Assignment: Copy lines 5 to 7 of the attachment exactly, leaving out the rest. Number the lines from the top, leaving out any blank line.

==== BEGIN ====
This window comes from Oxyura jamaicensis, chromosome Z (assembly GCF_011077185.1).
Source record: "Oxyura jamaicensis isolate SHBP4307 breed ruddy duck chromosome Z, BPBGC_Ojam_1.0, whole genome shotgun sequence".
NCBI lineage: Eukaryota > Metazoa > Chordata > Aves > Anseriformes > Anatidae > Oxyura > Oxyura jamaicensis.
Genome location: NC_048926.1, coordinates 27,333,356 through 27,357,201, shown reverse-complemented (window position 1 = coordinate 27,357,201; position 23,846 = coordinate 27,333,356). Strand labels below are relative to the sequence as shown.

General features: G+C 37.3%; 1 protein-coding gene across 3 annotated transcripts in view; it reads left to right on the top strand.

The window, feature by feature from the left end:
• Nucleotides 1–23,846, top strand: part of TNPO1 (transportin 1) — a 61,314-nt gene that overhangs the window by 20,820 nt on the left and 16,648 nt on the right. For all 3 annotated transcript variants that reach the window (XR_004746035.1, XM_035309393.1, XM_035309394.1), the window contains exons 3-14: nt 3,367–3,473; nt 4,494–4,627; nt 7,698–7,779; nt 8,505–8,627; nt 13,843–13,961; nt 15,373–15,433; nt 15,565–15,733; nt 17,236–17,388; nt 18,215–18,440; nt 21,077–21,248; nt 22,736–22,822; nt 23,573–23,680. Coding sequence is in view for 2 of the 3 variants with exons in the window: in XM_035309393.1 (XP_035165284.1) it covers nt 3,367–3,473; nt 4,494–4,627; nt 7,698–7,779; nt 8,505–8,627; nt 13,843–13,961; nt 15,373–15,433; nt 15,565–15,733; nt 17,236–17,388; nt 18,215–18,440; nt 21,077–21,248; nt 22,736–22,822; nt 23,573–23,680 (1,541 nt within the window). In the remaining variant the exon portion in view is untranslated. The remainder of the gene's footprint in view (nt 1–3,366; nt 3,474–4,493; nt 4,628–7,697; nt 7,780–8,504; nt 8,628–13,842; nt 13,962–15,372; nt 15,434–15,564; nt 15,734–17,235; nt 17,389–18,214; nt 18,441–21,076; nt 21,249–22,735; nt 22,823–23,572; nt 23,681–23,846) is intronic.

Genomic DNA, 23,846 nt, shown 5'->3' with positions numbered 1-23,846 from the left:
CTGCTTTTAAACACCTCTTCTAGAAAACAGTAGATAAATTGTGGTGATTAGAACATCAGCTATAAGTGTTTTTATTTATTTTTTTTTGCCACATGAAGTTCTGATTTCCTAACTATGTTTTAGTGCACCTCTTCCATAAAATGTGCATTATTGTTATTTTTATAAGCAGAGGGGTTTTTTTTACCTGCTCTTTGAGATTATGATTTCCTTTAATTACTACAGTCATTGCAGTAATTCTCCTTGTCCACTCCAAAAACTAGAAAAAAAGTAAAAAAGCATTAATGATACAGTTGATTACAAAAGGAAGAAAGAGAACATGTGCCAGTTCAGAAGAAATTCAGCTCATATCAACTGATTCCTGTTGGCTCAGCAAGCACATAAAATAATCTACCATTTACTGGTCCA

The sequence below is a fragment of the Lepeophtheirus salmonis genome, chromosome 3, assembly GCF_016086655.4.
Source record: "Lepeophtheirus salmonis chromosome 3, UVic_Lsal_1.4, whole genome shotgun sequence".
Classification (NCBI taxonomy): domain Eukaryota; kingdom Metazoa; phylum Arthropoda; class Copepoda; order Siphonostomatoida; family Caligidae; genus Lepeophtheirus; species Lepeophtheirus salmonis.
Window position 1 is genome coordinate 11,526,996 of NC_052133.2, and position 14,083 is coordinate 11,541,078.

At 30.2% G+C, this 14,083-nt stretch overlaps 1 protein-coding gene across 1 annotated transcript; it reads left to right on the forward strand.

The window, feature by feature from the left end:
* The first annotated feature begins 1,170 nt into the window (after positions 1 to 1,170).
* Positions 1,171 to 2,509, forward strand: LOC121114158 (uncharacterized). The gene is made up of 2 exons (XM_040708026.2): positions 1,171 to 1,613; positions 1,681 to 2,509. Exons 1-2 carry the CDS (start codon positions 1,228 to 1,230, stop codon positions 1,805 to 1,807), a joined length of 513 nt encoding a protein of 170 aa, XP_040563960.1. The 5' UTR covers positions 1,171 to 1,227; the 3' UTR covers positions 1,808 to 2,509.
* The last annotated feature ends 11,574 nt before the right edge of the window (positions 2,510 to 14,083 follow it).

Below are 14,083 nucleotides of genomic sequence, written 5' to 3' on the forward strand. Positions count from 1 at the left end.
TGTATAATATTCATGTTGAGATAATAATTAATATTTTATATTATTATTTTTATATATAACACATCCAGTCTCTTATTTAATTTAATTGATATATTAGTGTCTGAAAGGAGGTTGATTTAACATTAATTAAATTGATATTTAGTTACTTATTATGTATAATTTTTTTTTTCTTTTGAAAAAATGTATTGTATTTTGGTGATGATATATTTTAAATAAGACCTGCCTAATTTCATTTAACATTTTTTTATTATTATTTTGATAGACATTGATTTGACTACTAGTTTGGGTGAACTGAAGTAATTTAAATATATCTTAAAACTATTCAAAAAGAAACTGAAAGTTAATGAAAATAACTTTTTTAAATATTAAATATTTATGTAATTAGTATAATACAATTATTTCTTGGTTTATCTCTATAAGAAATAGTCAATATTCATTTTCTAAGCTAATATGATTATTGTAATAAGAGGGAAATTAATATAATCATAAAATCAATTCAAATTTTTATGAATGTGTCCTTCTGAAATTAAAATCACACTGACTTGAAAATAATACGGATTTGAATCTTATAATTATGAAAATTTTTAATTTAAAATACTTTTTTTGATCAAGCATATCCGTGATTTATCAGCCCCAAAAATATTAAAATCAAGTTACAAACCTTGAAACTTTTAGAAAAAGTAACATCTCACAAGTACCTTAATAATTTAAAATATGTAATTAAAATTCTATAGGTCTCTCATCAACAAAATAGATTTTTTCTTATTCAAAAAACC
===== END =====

General features: G+C 37.3%; 1 protein-coding gene across 3 annotated transcripts in view; it reads left to right on the top strand.

The window, feature by feature from the left end:
• Nucleotides 1–23,846, top strand: part of TNPO1 (transportin 1) — a 61,314-nt gene that overhangs the window by 20,820 nt on the left and 16,648 nt on the right. For all 3 annotated transcript variants that reach the window (XR_004746035.1, XM_035309393.1, XM_035309394.1), the window contains exons 3-14: nt 3,367–3,473; nt 4,494–4,627; nt 7,698–7,779; nt 8,505–8,627; nt 13,843–13,961; nt 15,373–15,433; nt 15,565–15,733; nt 17,236–17,388; nt 18,215–18,440; nt 21,077–21,248; nt 22,736–22,822; nt 23,573–23,680. Coding sequence is in view for 2 of the 3 variants with exons in the window: in XM_035309393.1 (XP_035165284.1) it covers nt 3,367–3,473; nt 4,494–4,627; nt 7,698–7,779; nt 8,505–8,627; nt 13,843–13,961; nt 15,373–15,433; nt 15,565–15,733; nt 17,236–17,388; nt 18,215–18,440; nt 21,077–21,248; nt 22,736–22,822; nt 23,573–23,680 (1,541 nt within the window). In the remaining variant the exon portion in view is untranslated. The remainder of the gene's footprint in view (nt 1–3,366; nt 3,474–4,493; nt 4,628–7,697; nt 7,780–8,504; nt 8,628–13,842; nt 13,962–15,372; nt 15,434–15,564; nt 15,734–17,235; nt 17,389–18,214; nt 18,441–21,076; nt 21,249–22,735; nt 22,823–23,572; nt 23,681–23,846) is intronic.